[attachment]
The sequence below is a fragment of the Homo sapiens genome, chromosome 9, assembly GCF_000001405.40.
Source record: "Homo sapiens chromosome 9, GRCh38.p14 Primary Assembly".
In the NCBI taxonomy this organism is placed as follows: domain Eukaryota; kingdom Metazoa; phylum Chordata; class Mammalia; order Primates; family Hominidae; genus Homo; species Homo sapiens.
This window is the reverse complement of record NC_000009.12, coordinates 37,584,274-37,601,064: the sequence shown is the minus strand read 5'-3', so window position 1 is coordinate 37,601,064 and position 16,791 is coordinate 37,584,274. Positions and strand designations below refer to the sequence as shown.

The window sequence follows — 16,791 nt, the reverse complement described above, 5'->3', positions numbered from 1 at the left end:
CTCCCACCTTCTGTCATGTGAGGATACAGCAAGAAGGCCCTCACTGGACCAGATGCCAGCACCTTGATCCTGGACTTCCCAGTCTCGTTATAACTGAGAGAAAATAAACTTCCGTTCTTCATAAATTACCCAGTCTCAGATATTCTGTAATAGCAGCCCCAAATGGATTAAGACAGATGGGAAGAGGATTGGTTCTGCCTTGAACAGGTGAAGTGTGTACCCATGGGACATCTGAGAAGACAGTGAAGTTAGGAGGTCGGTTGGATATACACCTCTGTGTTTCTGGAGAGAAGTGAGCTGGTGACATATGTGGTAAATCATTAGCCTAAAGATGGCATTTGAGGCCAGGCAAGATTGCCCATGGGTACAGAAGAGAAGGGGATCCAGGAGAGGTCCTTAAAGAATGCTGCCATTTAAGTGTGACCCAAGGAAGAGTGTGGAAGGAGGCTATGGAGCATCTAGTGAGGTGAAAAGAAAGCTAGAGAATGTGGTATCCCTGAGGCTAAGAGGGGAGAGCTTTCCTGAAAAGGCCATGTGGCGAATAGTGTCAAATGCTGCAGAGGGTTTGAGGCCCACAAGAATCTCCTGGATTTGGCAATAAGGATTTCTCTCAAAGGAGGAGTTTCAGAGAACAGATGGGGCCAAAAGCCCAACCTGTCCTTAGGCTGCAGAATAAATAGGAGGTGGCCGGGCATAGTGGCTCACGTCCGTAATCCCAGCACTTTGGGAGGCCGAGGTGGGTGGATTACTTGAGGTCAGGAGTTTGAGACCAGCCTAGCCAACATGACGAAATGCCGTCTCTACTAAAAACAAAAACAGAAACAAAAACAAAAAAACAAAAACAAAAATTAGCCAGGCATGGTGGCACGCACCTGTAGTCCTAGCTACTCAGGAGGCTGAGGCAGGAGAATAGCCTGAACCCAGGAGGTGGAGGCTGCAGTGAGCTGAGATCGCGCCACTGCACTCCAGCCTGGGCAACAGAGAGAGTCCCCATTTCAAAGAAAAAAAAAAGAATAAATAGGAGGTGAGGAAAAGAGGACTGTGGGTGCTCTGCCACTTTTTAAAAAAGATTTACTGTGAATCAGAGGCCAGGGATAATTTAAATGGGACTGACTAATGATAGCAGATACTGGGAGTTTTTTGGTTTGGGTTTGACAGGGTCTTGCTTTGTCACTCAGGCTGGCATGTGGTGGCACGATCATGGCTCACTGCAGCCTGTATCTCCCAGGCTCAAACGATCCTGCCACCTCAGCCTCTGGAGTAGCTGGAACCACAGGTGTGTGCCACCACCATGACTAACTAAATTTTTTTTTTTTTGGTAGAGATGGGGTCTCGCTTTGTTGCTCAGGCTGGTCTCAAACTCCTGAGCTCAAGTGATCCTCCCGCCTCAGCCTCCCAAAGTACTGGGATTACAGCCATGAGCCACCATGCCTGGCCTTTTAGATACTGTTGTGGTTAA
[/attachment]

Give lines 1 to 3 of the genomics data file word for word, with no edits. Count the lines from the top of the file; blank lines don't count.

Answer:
The sequence below is a fragment of the Homo sapiens genome, chromosome 9, assembly GCF_000001405.40.
Source record: "Homo sapiens chromosome 9, GRCh38.p14 Primary Assembly".
In the NCBI taxonomy this organism is placed as follows: domain Eukaryota; kingdom Metazoa; phylum Chordata; class Mammalia; order Primates; family Hominidae; genus Homo; species Homo sapiens.